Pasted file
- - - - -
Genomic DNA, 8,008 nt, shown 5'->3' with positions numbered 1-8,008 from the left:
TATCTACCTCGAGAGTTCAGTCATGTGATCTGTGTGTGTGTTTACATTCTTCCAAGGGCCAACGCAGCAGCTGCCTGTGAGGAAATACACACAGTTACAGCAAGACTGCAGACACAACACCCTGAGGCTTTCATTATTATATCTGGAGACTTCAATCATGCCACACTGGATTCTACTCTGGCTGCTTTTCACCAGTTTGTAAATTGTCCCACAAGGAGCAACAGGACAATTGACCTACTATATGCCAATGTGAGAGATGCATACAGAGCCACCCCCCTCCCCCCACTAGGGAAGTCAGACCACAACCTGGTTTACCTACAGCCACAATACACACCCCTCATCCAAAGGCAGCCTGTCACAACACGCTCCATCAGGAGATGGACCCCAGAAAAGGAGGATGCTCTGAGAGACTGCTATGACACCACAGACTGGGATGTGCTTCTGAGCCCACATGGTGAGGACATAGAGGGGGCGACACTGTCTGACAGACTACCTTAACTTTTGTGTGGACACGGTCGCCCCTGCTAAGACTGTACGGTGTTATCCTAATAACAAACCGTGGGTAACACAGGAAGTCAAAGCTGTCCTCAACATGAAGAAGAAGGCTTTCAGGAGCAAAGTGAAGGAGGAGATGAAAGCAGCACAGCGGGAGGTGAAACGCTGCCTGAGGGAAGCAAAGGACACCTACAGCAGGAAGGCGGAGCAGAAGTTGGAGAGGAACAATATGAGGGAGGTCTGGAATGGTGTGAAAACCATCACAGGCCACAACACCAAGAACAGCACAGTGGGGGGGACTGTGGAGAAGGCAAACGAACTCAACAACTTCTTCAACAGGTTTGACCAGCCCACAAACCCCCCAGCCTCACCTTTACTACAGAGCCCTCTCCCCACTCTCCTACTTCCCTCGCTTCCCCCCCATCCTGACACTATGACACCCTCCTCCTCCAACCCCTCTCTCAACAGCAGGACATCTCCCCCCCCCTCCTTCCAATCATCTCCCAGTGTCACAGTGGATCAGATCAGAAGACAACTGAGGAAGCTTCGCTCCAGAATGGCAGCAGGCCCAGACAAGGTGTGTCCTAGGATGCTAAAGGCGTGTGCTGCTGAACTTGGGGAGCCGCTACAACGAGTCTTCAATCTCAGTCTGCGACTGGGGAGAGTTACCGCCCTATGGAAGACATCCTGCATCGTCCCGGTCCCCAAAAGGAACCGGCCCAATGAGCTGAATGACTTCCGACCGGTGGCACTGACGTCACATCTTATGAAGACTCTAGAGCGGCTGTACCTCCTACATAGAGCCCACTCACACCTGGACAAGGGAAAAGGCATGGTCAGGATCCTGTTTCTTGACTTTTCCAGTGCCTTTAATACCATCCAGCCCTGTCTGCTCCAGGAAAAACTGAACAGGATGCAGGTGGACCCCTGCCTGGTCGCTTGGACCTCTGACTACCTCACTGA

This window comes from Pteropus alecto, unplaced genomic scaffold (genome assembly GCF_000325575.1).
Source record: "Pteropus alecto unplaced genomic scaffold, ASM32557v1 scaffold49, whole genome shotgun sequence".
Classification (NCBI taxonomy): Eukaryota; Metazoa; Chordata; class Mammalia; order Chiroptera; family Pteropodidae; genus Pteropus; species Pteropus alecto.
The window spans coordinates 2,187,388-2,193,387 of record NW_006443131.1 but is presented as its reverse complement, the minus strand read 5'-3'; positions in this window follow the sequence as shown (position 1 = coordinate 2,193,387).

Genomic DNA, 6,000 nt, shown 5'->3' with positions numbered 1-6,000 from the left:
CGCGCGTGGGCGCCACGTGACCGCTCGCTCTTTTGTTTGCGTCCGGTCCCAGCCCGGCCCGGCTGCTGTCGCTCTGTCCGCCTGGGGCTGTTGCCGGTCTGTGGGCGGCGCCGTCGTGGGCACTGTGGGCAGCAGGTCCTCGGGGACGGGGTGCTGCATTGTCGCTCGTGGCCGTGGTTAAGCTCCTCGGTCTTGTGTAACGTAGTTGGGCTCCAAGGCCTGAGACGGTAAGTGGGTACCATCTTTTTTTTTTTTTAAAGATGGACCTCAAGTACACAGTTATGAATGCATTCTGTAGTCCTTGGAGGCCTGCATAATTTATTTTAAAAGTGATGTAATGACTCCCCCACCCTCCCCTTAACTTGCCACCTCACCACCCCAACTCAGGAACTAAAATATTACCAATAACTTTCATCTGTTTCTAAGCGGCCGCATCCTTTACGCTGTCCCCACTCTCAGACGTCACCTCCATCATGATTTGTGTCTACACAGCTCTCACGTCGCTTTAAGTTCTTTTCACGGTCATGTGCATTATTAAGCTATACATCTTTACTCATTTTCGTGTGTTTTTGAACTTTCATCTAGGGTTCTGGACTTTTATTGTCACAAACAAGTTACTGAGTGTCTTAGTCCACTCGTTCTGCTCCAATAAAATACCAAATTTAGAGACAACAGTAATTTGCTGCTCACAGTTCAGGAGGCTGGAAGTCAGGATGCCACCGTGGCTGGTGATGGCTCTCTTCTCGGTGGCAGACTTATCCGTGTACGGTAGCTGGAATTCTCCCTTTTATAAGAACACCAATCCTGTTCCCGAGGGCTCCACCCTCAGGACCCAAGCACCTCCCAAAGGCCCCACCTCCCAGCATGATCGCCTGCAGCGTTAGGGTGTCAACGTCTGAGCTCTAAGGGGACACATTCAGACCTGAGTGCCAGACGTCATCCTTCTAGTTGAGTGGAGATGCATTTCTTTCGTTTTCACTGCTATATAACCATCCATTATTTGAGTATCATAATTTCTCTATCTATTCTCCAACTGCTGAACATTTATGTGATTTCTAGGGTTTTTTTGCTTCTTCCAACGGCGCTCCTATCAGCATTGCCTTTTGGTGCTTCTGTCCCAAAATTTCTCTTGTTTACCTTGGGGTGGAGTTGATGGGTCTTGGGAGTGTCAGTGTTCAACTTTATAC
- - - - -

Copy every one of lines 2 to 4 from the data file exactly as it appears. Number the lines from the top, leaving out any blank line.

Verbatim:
TATCTACCTCGAGAGTTCAGTCATGTGATCTGTGTGTGTGTTTACATTCTTCCAAGGGCCAACGCAGCAGCTGCCTGTGAGGAAATACACACAGTTACAGCAAGACTGCAGACACAACACCCTGAGGCTTTCATTATTATATCTGGAGACTTCAATCATGCCACACTGGATTCTACTCTGGCTGCTTTTCACCAGTTTGTAAATTGTCCCACAAGGAGCAACAGGACAATTGACCTACTATATGCCAATGTGAGAGATGCATACAGAGCCACCCCCCTCCCCCCACTAGGGAAGTCAGACCACAACCTGGTTTACCTACAGCCACAATACACACCCCTCATCCAAAGGCAGCCTGTCACAACACGCTCCATCAGGAGATGGACCCCAGAAAAGGAGGATGCTCTGAGAGACTGCTATGACACCACAGACTGGGATGTGCTTCTGAGCCCACATGGTGAGGACATAGAGGGGGCGACACTGTCTGACAGACTACCTTAACTTTTGTGTGGACACGGTCGCCCCTGCTAAGACTGTACGGTGTTATCCTAATAACAAACCGTGGGTAACACAGGAAGTCAAAGCTGTCCTCAACATGAAGAAGAAGGCTTTCAGGAGCAAAGTGAAGGAGGAGATGAAAGCAGCACAGCGGGAGGTGAAACGCTGCCTGAGGGAAGCAAAGGACACCTACAGCAGGAAGGCGGAGCAGAAGTTGGAGAGGAACAATATGAGGGAGGTCTGGAATGGTGTGAAAACCATCACAGGCCACAACACCAAGAACAGCACAGTGGGGGGGACTGTGGAGAAGGCAAACGAACTCAACAACTTCTTCAACAGGTTTGACCAGCCCACAAACCCCCCAGCCTCACCTTTACTACAGAGCCCTCTCCCCACTCTCCTACTTCCCTCGCTTCCCCCCCATCCTGACACTATGACACCCTCCTCCTCCAACCCCTCTCTCAACAGCAGGACATCTCCCCCCCCCTCCTTCCAATCATCTCCCAGTGTCACAGTGGATCAGATCAGAAGACAACTGAGGAAGCTTCGCTCCAGAATGGCAGCAGGCCCAGACAAGGTGTGTCCTAGGATGCTAAAGGCGTGTGCTGCTGAACTTGGGGAGCCGCTACAACGAGTCTTCAATCTCAGTCTGCGACTGGGGAGAGTTACCGCCCTATGGAAGACATCCTGCATCGTCCCGGTCCCCAAAAGGAACCGGCCCAATGAGCTGAATGACTTCCGACCGGTGGCACTGACGTCACATCTTATGAAGACTCTAGAGCGGCTGTACCTCCTACATAGAGCCCACTCACACCTGGACAAGGGAAAAGGCATGGTCAGGATCCTGTTTCTTGACTTTTCCAGTGCCTTTAATACCATCCAGCCCTGTCTGCTCCAGGAAAAACTGAACAGGATGCAGGTGGACCCCTGCCTGGTCGCTTGGACCTCTGACTACCTCACTGA

This window comes from Pteropus alecto, unplaced genomic scaffold (genome assembly GCF_000325575.1).
Source record: "Pteropus alecto unplaced genomic scaffold, ASM32557v1 scaffold49, whole genome shotgun sequence".